The next five months are lining up to be crucial for bringing the European negotiations on the future Common Agriculture Policy to a conclusion. Will it happen? Increasingly there is a quiet confidence among some people close to the talks that the luck of the Irish and their gift for brokering deals will bring the member states and the European Parliament together by the end of June.

Last week’s vote in the European Parliament’s agriculture committee was a critical first step in the CAP policy process. However, all eyes are once again firmly fixed on the main game in town; the EU budget negotiations due to take place at the next European Summit on 6/7 February.

David Cameron, Angela Merkel, Francois Hollande and all the other EU leaders are yet to agree – unanimously – how much money will be available for the EU budget post-2014. The CAP’s share of the total EU budget has fallen considerably over the years, but still equates to about 40%. How much money will be ring-fenced for the CAP is still a huge driver and, for some, a major stumbling block in the EU budget talks.

In recent years, EU leaders have built a reputation for taking critical decisions right to the wire. Are they at the wire yet? Possibly, although a further EU summit is scheduled to take place in mid-March, which may give those member states that feel they have the most to lose from whatever deal is being brokered, enough leverage to say no in February.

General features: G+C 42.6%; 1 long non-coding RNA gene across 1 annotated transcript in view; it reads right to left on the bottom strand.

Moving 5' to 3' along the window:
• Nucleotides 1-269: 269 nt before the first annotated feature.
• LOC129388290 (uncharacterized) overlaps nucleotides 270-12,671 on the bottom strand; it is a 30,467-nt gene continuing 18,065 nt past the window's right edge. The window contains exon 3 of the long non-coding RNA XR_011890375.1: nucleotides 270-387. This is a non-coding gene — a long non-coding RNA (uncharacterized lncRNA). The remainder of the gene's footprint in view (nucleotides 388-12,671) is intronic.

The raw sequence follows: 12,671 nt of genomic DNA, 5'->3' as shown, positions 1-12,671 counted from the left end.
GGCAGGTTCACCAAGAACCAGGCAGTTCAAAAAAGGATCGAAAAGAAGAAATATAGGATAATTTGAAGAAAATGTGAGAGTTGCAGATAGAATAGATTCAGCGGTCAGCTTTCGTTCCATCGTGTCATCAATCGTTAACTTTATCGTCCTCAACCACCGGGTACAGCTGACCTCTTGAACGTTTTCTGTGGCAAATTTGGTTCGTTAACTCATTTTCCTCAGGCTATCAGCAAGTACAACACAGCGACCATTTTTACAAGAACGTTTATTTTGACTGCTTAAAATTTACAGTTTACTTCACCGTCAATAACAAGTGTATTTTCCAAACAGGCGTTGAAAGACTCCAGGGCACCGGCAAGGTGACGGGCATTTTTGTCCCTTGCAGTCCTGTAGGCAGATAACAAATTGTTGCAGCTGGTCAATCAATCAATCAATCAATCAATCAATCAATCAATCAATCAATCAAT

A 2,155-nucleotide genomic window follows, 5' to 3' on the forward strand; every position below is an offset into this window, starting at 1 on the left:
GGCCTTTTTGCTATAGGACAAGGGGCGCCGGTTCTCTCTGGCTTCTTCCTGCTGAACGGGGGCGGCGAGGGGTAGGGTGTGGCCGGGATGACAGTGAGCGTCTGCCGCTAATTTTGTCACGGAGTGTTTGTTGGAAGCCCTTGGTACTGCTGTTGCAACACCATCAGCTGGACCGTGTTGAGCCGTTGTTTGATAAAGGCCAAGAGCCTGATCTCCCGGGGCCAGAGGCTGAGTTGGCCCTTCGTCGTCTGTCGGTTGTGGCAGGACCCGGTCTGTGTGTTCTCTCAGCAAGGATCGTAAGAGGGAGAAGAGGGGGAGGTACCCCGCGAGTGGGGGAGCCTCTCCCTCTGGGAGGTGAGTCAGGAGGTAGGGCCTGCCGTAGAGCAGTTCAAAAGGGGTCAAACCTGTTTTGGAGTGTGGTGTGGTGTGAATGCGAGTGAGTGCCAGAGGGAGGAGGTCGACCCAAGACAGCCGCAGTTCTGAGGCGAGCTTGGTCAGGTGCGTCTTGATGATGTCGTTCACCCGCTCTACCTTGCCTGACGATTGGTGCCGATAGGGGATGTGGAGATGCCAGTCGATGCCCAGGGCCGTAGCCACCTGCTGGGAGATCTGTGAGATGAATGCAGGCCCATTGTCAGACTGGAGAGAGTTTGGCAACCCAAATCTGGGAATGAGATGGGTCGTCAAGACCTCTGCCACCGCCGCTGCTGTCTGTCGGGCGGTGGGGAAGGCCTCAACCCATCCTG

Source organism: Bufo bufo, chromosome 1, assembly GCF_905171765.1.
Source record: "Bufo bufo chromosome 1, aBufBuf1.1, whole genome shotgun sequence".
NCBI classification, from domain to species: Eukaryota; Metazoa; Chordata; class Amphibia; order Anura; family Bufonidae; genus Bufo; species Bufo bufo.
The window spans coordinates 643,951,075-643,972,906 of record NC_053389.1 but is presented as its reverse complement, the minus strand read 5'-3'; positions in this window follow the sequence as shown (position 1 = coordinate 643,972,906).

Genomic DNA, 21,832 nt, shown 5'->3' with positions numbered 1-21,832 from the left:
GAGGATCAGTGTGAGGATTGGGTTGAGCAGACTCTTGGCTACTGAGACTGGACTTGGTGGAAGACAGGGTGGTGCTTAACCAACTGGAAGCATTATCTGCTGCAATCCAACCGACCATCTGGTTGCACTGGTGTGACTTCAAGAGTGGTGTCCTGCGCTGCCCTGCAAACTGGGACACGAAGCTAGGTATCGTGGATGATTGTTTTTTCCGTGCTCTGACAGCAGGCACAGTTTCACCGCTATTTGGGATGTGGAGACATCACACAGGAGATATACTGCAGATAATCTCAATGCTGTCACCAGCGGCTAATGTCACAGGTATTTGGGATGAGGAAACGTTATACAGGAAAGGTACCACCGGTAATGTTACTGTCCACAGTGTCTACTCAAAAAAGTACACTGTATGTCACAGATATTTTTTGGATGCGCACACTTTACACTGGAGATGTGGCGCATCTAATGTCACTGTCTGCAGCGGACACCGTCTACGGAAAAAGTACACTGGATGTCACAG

Whatever budget deal is ultimately agreed by the EU leaders, it’s worth bearing in mind the European Parliament does have veto power. Whether MEPs will use that veto will depend on the package put before the parliament, but they have never been shy of using the powers they have within the EU. The Irish need a deal on the budget signed, sealed and delivered by both the council and parliament by the end of March if they have any hope of achieving a political deal on the substance of the CAP reform by June.

The timetable aside, last week’s vote in parliament was a significant first step in the official process. The members of the agriculture committee have agreed significant changes to the commission’s original proposals. The NFU described those original commission proposals as “disappointing” and a “missed opportunity” and while we are managing to successfully negotiate away many of the most bureaucratic elements of the package, we are still a very long way from our ideal vision for the future CAP.

Uneven playing field

What is most concerning to us is the potential for an uneven playing field ensuing once the member states and regional governments start to implement the new CAP. Many may legitimately argue we are already starting from an uneven place in terms of the CAP. This may be true in some areas, but I fear the changes being considered could potentially exacerbate the differences, depending on how member state governments react.

Even within the UK, DEFRA and the devolved regions are likely to take significantly different approaches to implementation. The NFU’s number one overriding priority remains that, whatever the outcome of the EU budget and CAP reform negotiations, our members are treated fairly and equitably.

‘Greening’ of direct payment